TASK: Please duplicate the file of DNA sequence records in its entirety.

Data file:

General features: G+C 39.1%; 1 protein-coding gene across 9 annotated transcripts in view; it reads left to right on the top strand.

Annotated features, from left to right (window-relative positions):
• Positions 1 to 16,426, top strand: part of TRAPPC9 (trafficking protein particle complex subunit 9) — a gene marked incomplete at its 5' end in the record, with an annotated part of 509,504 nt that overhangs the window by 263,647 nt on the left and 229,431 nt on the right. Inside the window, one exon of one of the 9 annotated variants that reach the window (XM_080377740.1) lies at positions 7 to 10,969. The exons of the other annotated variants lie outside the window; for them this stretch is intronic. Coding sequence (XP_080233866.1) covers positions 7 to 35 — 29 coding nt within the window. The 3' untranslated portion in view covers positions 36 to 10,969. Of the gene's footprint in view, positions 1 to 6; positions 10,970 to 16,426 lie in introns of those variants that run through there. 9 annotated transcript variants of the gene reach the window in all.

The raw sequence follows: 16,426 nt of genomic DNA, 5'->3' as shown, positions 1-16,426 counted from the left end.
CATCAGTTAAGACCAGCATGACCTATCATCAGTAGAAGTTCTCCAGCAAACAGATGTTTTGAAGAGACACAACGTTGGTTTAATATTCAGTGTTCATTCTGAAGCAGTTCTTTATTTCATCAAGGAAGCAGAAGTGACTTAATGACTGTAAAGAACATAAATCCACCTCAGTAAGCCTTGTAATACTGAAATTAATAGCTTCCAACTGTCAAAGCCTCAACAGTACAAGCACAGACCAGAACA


General features: G+C 39.1%; 1 protein-coding gene across 9 annotated transcripts in view; it reads left to right on the top strand.

Annotated features, from left to right (window-relative positions):
• Positions 1 to 16,426, top strand: part of TRAPPC9 (trafficking protein particle complex subunit 9) — a gene marked incomplete at its 5' end in the record, with an annotated part of 509,504 nt that overhangs the window by 263,647 nt on the left and 229,431 nt on the right. Inside the window, one exon of one of the 9 annotated variants that reach the window (XM_080377740.1) lies at positions 7 to 10,969. The exons of the other annotated variants lie outside the window; for them this stretch is intronic. Coding sequence (XP_080233866.1) covers positions 7 to 35 — 29 coding nt within the window. The 3' untranslated portion in view covers positions 36 to 10,969. Of the gene's footprint in view, positions 1 to 6; positions 10,970 to 16,426 lie in introns of those variants that run through there. 9 annotated transcript variants of the gene reach the window in all.

The raw sequence follows: 16,426 nt of genomic DNA, 5'->3' as shown, positions 1-16,426 counted from the left end.
CATCAGTTAAGACCAGCATGACCTATCATCAGTAGAAGTTCTCCAGCAAACAGATGTTTTGAAGAGACACAACGTTGGTTTAATATTCAGTGTTCATTCTGAAGCAGTTCTTTATTTCATCAAGGAAGCAGAAGTGACTTAATGACTGTAAAGAACATAAATCCACCTCAGTAAGCCTTGTAATACTGAAATTAATAGCTTCCAACTGTCAAAGCCTCAACAGTACAAGCACAGACCAGAACA